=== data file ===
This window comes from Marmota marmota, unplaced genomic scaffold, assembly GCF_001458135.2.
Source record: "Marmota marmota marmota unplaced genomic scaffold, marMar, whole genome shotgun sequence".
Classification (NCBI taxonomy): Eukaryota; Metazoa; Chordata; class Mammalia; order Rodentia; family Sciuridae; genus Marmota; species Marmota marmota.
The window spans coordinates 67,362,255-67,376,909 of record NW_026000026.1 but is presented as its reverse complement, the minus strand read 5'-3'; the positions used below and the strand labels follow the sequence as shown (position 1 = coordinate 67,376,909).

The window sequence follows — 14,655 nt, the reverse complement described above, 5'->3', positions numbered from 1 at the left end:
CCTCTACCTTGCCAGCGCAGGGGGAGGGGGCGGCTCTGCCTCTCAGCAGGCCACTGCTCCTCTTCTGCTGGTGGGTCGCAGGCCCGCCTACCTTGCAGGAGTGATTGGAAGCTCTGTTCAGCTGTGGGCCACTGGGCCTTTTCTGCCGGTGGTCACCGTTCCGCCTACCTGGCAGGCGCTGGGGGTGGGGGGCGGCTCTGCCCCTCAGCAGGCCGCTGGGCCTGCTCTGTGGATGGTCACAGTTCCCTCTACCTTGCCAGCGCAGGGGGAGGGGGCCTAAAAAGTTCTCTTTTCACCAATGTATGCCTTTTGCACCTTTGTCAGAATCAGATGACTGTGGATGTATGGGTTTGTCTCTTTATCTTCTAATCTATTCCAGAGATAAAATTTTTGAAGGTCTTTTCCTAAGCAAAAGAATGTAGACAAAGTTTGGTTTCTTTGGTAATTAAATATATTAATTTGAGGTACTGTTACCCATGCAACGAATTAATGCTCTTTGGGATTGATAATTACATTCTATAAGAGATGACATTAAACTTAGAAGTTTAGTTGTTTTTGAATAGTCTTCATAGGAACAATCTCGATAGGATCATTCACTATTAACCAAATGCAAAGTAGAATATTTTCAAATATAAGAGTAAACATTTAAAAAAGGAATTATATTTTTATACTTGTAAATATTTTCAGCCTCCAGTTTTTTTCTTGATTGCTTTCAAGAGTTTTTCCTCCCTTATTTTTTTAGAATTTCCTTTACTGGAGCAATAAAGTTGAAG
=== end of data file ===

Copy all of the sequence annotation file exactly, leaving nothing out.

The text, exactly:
This window comes from Marmota marmota, unplaced genomic scaffold, assembly GCF_001458135.2.
Source record: "Marmota marmota marmota unplaced genomic scaffold, marMar, whole genome shotgun sequence".
Classification (NCBI taxonomy): Eukaryota; Metazoa; Chordata; class Mammalia; order Rodentia; family Sciuridae; genus Marmota; species Marmota marmota.
The window spans coordinates 67,362,255-67,376,909 of record NW_026000026.1 but is presented as its reverse complement, the minus strand read 5'-3'; the positions used below and the strand labels follow the sequence as shown (position 1 = coordinate 67,376,909).

The window sequence follows — 14,655 nt, the reverse complement described above, 5'->3', positions numbered from 1 at the left end:
CCTCTACCTTGCCAGCGCAGGGGGAGGGGGCGGCTCTGCCTCTCAGCAGGCCACTGCTCCTCTTCTGCTGGTGGGTCGCAGGCCCGCCTACCTTGCAGGAGTGATTGGAAGCTCTGTTCAGCTGTGGGCCACTGGGCCTTTTCTGCCGGTGGTCACCGTTCCGCCTACCTGGCAGGCGCTGGGGGTGGGGGGCGGCTCTGCCCCTCAGCAGGCCGCTGGGCCTGCTCTGTGGATGGTCACAGTTCCCTCTACCTTGCCAGCGCAGGGGGAGGGGGCCTAAAAAGTTCTCTTTTCACCAATGTATGCCTTTTGCACCTTTGTCAGAATCAGATGACTGTGGATGTATGGGTTTGTCTCTTTATCTTCTAATCTATTCCAGAGATAAAATTTTTGAAGGTCTTTTCCTAAGCAAAAGAATGTAGACAAAGTTTGGTTTCTTTGGTAATTAAATATATTAATTTGAGGTACTGTTACCCATGCAACGAATTAATGCTCTTTGGGATTGATAATTACATTCTATAAGAGATGACATTAAACTTAGAAGTTTAGTTGTTTTTGAATAGTCTTCATAGGAACAATCTCGATAGGATCATTCACTATTAACCAAATGCAAAGTAGAATATTTTCAAATATAAGAGTAAACATTTAAAAAAGGAATTATATTTTTATACTTGTAAATATTTTCAGCCTCCAGTTTTTTTCTTGATTGCTTTCAAGAGTTTTTCCTCCCTTATTTTTTTAGAATTTCCTTTACTGGAGCAATAAAGTTGAAG